What You Lose When You Deny Creation

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What comes from denying we exist as creatures in a place that was created?

What results when you believe that most biological diversity can be explained by genetic mutation and natural selection? That some form of evolution is the sole reason that there are bears and birds and bats, and not simply a planet containing single-cell organisms?

What results when you believe that gravity and time and hydrogen, as opposed to Jesus Christ and His voice and His plan, can result in fiery stars, mountains of cold stone, and impossibly deep waters?

Well, you won’t be in awe when you read God say to Job, “Where were you when I laid the foundation of the earth? Tell me, if you have understanding. Who determined its measurements—surely you know! Or who stretched the line upon it? On what were its bases sunk, or who laid its cornerstone, when the morning stars sang together and all the sons of God shouted for joy?”

And you won’t tremble with awe or feel it in your guts when you read “When I look at your heavens, the work of your fingers, the moon and the stars, which you have set in place, what is man that you are mindful of him, and the son of man that you care for him? Yet you have made him a little lower than the heavenly beings and crowned him with glory and honor. You have given him dominion over the works of your hands; you have put all things under his feet, all sheep and oxen, and also the beasts of the field, the birds of the heavens, and the fish of the sea, whatever passes along the paths of the seas.”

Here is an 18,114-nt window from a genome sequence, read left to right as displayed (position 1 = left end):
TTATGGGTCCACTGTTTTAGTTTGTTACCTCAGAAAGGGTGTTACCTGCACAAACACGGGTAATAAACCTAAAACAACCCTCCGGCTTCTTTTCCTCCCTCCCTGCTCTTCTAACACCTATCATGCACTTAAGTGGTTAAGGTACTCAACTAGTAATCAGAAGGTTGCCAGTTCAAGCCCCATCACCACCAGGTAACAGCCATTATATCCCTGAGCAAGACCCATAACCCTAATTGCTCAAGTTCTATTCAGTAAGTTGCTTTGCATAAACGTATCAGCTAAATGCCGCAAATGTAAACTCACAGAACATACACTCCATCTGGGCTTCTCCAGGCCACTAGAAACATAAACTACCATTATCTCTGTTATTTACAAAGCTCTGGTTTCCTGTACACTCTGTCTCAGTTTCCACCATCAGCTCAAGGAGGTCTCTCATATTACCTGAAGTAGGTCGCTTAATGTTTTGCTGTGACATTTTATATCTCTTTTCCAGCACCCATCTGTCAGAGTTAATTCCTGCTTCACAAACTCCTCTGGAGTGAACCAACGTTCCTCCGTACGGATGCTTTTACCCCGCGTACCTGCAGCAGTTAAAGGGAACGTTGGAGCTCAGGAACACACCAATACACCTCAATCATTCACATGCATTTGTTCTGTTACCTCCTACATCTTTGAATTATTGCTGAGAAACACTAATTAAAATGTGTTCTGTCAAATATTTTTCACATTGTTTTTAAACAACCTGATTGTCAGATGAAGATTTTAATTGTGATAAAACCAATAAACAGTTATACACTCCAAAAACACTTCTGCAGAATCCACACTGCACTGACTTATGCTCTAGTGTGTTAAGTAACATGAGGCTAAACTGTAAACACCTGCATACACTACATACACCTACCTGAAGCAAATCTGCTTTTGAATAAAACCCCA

When you deny that God created what He says He did how He says He did it, you also deny yourself the joy of praising Him for it. Of fearing Him for it. Of seeing Him in it.

Our place in creation is a gift. Granted, it is now a creation that’s groaning for the return of Christ because of the terrible effects of sin, but our God-ordained role within it is still a gift. And great, psalm-writing, prayer-making, evangelism-inspiring gladness and awe come from seeing it that way. From seeing creation as His doing and His gift for His glory. The way His prophets and apostles and Son did.

“Who has measured the waters in the hollow of his hand and marked off the heavens with a span, enclosed the dust of the earth in a measure and weighed the mountains in scales and the hills in a balance?”
Isaiah 40:12

Look at the birds of the air: they neither sow nor reap nor gather into barns, and yet your heavenly Father feeds them. Are you not of more value than they? And which of you by being anxious can add a single hour to his span of life?”
Matthew 6:26-27

The God who made the world and everything in it, being Lord of heaven and earth, does not live in temples made by man, nor is he served by human hands, as though he needed anything, since he himself gives to all mankind life and breath and everything. And he made from one man every nation of mankind to live on all the face of the earth, having determined allotted periods and the boundaries of their dwelling place.”
Acts 17:24-26

We see Him better and know Him better when we see His world for what it truly is.